This breeding project could have been the beginning of the Bengal breed, but it was abandoned after the second mating, when Mrs. Sugden was widowed. However, later in1973, another geneticist, Dr. Willard Centerwall of California, began a new breeding project with Leopard Cats and short-haired domestic cats in order to determine the Leaped Cat’s resistance to feline leukemia. He gave eight females to Jean Sugden, now Jean Mill, after her remarriage, and she used them to start a new breeding program.

In 1983 the International Cat Association (TICA) accepted the first Bengal for registry. His name was “Millwood Finally Found”. The Cat Fanciers’ Association (CFA) currently does not recognize the Bengal. Many different domestic breeds have been used in breeding programs for the Bengal, involving both natural breed cats and other hybrids, including the Siamese, Burmese, Egyptian Mau, Ocicat, Abyssinian, Bombay, American Shorthair, and British Shorthair.


The Bengal is a large breed, weighing between 7 and 20 pounds. It has a long, well-muscled and powerful body. The legs and tail are medium in length and the tail tapers to a rounded black tip. The head is large and rounded with a large, broad nose and large rounded ears. The eyes are large, oval-shaped, and wide set. The Bengal’s life span is approximately 15 years.

The Bengal’s fur is short and fine. The coat is thick and extremely soft. The coat is generally covered in solid spots, even on the belly, but some specimens have dark rosettes, or two-toned spots, instead. Bengals can also have a “marbled” coat, which means the pattern flows horizontally in a swirl. The color forms include Leopard (spotted tabby), Marble, Snow Leopard (ivory background with contrasting spots), Snow Marble, Sorrel (Golden), and Mink.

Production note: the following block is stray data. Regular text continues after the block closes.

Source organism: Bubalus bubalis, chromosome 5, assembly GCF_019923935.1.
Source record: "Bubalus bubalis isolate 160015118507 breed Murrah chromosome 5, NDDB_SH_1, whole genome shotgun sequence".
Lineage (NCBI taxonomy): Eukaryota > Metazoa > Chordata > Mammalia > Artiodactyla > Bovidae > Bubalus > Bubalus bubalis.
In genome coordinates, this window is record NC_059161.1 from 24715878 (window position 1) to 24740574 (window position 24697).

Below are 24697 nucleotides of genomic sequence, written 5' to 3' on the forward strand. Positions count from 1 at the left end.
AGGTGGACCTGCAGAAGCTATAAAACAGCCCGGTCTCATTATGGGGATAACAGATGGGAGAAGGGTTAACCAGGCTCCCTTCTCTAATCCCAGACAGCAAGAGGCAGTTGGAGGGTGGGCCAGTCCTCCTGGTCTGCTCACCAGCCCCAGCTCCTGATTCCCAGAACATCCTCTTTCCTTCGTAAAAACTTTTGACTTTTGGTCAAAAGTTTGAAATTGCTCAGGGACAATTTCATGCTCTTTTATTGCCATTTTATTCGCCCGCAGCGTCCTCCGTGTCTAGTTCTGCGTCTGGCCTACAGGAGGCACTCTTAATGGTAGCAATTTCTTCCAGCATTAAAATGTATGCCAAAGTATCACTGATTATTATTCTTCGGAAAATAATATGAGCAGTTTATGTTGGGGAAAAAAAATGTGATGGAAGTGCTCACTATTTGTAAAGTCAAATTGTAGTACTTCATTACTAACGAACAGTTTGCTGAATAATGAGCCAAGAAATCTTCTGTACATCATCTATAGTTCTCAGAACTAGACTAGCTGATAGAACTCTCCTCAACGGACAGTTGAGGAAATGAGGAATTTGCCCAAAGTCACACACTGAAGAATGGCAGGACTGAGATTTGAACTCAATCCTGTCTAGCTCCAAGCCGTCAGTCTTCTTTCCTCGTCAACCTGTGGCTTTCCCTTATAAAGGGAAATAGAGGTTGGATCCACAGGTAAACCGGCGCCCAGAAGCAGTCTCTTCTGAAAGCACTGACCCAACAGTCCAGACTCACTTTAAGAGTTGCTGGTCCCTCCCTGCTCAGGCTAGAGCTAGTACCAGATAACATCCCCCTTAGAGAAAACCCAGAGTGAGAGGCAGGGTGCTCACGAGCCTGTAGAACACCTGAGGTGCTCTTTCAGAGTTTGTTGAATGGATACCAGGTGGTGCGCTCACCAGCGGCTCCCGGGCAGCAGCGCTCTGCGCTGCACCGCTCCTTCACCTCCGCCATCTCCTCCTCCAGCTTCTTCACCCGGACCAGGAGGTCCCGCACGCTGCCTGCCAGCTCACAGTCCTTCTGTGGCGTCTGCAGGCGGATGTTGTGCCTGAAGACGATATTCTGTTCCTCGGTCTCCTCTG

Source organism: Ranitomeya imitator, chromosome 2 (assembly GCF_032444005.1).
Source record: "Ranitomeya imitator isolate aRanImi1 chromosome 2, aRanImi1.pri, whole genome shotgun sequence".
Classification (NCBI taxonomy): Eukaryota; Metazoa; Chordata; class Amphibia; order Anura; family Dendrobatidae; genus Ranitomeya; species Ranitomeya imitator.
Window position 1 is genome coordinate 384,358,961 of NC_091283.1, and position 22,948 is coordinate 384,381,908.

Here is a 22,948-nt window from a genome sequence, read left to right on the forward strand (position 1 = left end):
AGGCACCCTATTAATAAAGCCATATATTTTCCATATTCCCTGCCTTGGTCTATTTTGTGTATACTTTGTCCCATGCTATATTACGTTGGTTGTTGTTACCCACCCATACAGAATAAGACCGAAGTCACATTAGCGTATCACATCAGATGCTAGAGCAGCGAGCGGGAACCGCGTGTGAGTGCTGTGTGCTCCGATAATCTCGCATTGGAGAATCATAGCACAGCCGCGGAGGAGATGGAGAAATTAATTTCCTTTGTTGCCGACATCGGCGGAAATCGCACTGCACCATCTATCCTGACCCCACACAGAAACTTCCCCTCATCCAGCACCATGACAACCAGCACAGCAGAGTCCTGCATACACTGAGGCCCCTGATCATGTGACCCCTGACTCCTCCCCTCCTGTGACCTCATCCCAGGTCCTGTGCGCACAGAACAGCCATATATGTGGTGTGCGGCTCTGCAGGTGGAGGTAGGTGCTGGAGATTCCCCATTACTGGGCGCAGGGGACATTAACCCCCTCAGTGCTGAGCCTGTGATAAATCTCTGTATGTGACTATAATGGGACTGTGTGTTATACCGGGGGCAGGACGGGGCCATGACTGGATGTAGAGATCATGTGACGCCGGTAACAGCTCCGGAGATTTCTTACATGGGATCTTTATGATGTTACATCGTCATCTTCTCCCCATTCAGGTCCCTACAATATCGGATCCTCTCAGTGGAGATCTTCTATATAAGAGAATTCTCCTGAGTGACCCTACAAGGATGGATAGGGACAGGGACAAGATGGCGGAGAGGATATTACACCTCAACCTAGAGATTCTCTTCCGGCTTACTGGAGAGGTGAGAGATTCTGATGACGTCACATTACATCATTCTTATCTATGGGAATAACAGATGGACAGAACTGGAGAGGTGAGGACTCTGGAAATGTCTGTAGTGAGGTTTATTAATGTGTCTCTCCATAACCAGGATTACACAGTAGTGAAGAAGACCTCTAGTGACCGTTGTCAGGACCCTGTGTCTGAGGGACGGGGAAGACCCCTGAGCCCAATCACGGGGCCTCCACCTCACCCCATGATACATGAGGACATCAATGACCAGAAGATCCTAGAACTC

Care and Feeding

The Bengal requires no special diet.

Housing Your Cat

This is a very active breed that needs a yard and plenty of room to run, play, and hunt. Kittens can be destructive, so preparations should be made to protect furniture and other items in the house. A variety of toys and a scratching post are also helpful in decreasing their destructive behaviors.


Bengals need a weekly brushing and combing.

Social Behaviors

This breed is very social. It enjoys being around people, dogs, and other cats. This breed should not be left alone for long periods of time because it is likely to find furniture, curtains, or other items to shred in its boredom. If it is going to be left alone frequently, having another cat can help keep it occupied. However, the Bengal can also become jealous if it thinks another pet is getting more attention than it.


As mentioned previously, this is a very active breed that enjoys running, hunting, and playing with humans, cats, and other animals. These cats enjoy interactive play such as fetch or hide and seek, and they can learn to walk on a leash. They also love water. They will readily join their human companions in the family pool.


Most males are infertile, though the occasional male is able to reproduce. Females are fertile. The 1st through 3rd generations of Bengals are considered “filial”, and are used for breeding and specialized pet environments. The 4th and later generations are considered domestic and can be shown and registered.

Common Health Problems

The Bengal is a hardy breed. No special health problems have been documented.


This is a rare breed, but breeders are available on the internet and locally. Prices range from $300 for an adult pet quality cat to $650-$800 for a pet quality kitten to $1200-$2000 for a show quality kitten.


Featured Image Credit: Jane Koshchina, Shutterstock